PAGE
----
"A World of Flowers"

 

 

Fruit Trees

Apples

Apple trees come in different sizes, depending largely on the rootstock that they have been grafted onto. Pruning should be done in February. Apple scab fungus can be a problem, treat it when necessary in the spring with sprays. Apples can be used in many ways such as eating, fresh, canning, pies and even drying. Some of the best varieties for ripening in Western Washington include the following: Braeburn, Beni Shogun Fuji, Elstar, Fuji, Gala, Gravenstein, Honeycrisp, Jonagold, Liberty, Melrose, Mutsu, Rosey Glow, Spartan and Williams Pride.

Pollination

Apple trees always need to have a pollinizer, unless you are choosing a combination tree, which has more than one variety grafted onto a single stem. The following varieties are not reliable pollinizers: Gravenstein, Braeburn, Red McIntosh, King, and Mutsu. These varieties are called triploid plants. That means that they must have another tree to pollinize themselves, plus the pollinizer will require another tree to pollinize it. Combination trees are great for gardens with limited space. Combo espaliered apple trees are also available in 2 tier and 3 tier. Another type of apple is in a colonnade form for especially small gardens or for potted trees on a patio.
Apple pollination chart (PDF file)

Apricots

These deciduous trees can be grown quite successfully in the Pacific NW with some limitations such as late frosts. These late frosts can severely reduce the amount of blooms which in turn will limit the amount of fruit produced. Apricots are a good dual purpose tree making a nice ornamental as well as a fruiting tree.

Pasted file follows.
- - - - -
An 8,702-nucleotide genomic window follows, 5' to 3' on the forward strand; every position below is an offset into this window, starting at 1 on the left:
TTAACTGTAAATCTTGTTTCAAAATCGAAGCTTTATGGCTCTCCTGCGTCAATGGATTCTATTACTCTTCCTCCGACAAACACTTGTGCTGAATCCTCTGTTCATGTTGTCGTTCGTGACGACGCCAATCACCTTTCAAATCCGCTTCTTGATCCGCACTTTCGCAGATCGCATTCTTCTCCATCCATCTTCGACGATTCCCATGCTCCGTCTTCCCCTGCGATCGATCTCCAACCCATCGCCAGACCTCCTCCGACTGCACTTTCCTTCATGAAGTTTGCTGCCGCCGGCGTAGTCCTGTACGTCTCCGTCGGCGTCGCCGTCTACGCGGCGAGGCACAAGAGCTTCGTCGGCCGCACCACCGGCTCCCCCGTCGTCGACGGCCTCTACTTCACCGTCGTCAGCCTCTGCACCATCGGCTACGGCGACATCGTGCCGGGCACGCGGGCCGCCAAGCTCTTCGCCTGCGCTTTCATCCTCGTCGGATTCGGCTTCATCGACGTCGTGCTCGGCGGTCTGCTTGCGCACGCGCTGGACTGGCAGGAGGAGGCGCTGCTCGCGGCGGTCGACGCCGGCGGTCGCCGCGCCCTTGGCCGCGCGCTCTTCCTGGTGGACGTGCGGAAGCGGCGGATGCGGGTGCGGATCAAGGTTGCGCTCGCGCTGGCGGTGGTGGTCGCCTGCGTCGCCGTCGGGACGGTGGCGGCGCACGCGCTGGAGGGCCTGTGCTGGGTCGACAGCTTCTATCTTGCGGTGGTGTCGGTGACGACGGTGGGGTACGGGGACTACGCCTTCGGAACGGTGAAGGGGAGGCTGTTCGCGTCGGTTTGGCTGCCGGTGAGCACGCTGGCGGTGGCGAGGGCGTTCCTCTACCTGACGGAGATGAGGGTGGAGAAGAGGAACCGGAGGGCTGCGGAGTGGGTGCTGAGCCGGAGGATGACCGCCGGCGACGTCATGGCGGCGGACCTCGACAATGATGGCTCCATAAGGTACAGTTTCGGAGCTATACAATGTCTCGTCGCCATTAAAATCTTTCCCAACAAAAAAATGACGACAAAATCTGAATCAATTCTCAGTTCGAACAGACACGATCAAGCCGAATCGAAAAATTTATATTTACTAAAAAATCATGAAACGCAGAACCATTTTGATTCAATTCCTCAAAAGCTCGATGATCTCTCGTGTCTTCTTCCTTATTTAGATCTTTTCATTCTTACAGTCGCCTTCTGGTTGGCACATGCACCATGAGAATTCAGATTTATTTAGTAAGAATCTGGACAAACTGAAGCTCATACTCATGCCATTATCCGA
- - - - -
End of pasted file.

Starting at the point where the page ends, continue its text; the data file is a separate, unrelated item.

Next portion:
Pollination

All apricot trees are self-fertile.

Asian Pears

These beautiful trees are also called pear apples. The pears have a rough skin with crunchy flesh like an apple but gritty like a pear. Most of the Asian pears are large in size and very juicy. Trees tend to overbear, therefore, thinning the fruit to one pear per cluster is very important in order for the tree to produce large fruit.

Pollination

Asian pears need to have another variety as pollinizer. Nijiseiki and Shinseiki are somewhat self fertile in warmer climates. Most varieties will pollinate each other. Late blooming Asians will cross-pollinate with early blooming European pears. Combination trees are available also and are great for gardens with limited space. These are also available in an espaliered 2 or 3 tier form.
Asian Pear pollination chart (PDF file)

Cherries

There are two types of cherries, sweet and sour. Sweet cherries are used for eating fresh off the tree or in canning and sometimes jams. Sour cherries are mainly used for pies and baking, but can also be eaten fresh from the tree. The Gisela cherry tree is a unique dwarf rootstock making a mature tree grow only up to 8' - 10'. Fruit yield is very productive and abundant. These dwarf Gisela cherry trees are a big advantage in every aspect; from picking your fruit to the pruning, spraying and general care of the tree.

Pollination